I had great difficulty trying to replace the right rear spark plug, even though I was able to replace the other 5 plugs. I tried twice and gave up because it was impossible for me to get my hand in to unplug the connector on the top side of the coil. I even tried from the top side through the engine hood, and even though I could reach it with one hand only, and click the lock on the connector open, I could not pull the connector out while holding it open at the same time. The rubber connector seal was too tight. From under the car there was no room to get my hand in there at all, even to slide the plastic cover off the connector, and I have medium side hands. I tried every angle, from the side, through the opening in the bottom of the muffler mount which blocked access to the coil. I decided it was impossible to do it, and even putting the car on a lift would not have made it possible, only make it more comfortable to try than the car on jacks. I have access to OEM Porsche repair data, and the instructions only describe the removal process, not how to get in there. So I decided that I had to remove the muffler, which I was reluctant to do because of worry that the nuts and bolts would break. I tested them by trying to loosen some, and discovered they were not frozen and loosened easily. I saw that only 3 nuts on the muffler mount and two on the muffler pipe connection needed to be removed, and the muffler would come out. So I was easily able to remove the muffler and from underneath the car without removing the rear body bumper cover! Now I had room to get in there, but it was still difficult to get that coil connector unplugged, but now possible. It was not too hard to get the coil out, and the plug replaced with 1 long, 1 short 3/8" ratchet drive extensions, and 1 u-joint, in various combinations whichever worked best for removal or tightening. My advice is to take out the muffler and make the job easier for all three plugs on the right side. Why hassle with trying to replace them with the muffler in when it is not hard to take it out? The left side did not have the same muffler mount blocking access to the rear coil, so I was able to do those plugs with the muffler in, but it would have been easier with it out. I bet Porsche mechanics take it out. I took some photos I will post soon. The little Torx bit set I bought helped with the coil Torx bolts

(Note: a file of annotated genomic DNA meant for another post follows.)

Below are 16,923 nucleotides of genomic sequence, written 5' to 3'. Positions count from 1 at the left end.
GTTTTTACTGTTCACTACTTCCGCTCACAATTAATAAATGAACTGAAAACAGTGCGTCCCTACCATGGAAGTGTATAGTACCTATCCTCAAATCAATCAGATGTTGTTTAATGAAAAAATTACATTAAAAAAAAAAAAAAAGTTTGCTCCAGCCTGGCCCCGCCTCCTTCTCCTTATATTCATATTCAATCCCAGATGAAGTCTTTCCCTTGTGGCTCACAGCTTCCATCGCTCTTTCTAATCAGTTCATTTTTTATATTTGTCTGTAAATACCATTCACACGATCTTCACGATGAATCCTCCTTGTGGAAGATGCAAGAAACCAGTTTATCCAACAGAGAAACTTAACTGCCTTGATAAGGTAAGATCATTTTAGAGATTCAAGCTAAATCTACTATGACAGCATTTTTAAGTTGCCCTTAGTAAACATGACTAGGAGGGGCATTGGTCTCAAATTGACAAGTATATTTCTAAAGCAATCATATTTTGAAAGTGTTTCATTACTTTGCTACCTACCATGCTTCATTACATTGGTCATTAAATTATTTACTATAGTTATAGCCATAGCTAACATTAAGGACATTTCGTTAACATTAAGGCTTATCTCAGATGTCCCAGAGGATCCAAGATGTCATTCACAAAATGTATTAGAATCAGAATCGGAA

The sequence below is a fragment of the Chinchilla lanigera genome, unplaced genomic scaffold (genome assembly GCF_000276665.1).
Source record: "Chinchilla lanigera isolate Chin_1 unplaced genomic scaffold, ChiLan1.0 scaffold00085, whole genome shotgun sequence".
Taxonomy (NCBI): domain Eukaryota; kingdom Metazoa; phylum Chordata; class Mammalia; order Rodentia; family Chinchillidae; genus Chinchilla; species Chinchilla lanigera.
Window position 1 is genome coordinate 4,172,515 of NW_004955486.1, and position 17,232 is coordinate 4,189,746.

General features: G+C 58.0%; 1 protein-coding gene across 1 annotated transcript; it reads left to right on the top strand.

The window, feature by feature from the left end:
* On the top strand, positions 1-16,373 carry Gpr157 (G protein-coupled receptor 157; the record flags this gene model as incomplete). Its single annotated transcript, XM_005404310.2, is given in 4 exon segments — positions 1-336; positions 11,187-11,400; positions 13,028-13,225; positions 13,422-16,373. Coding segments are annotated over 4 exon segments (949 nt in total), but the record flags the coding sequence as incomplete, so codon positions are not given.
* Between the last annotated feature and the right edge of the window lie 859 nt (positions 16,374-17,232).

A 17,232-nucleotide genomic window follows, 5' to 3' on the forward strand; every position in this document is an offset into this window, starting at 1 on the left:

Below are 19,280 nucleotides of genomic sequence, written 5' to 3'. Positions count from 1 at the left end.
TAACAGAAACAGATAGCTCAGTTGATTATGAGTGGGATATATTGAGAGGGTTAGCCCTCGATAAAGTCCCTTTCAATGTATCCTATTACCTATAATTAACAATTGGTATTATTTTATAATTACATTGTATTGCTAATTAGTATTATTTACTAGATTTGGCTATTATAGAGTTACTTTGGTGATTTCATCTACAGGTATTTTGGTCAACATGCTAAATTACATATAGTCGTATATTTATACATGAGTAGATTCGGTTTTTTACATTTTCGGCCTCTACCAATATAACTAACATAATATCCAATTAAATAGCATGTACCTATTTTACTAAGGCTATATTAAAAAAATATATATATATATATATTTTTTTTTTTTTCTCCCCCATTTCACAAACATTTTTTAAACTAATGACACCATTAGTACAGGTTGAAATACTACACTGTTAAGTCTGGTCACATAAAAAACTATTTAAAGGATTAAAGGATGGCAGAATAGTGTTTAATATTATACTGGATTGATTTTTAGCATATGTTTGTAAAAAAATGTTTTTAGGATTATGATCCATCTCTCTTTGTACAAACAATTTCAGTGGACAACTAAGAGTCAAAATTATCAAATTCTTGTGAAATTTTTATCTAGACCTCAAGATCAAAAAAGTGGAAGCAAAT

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Visitor
Member since 2020-09

Just replaced six coil packs on 997 3.8S . I had replaced spark plugs about 9 months ago so this was a similar job of course . Just like to say it can be done without removing exhausts . It helps if you are a cortortionist especially if you're doing it on your back . It's very fiddly to say the least and if you have big hands even worse . It helps to remove the sensor plugs in the head this will give slightly more room . Wheels really should come off as you will be at all sorts of angles on the floor some access is better to the rear of the underside of the car and dome from the other end of the engine . It took me just over 3 hours to do all six and I'm quite a competent mechanic on 997s anyway . . I take my hat off to anyone who can jack up remove wheels heat shields 6 coils etc in 1.5 hours . Maybe on a ramp I could ? But it is possible without removing exhaust and earth leads for that matter . Very satisfying when finished and gets easier each time . Other jobs done recently include flange gaskets and bolts ,starter,alternator starter lead which fails after a while making starting a problem when hot ,front rad cleaning,brake fluid change ,sat nav aerial , rear shocks, new firs gear replace ,clutch and dyslexic mass flywheel . And that's all in the last year ! Only done 67,000 miles . Costing a fortune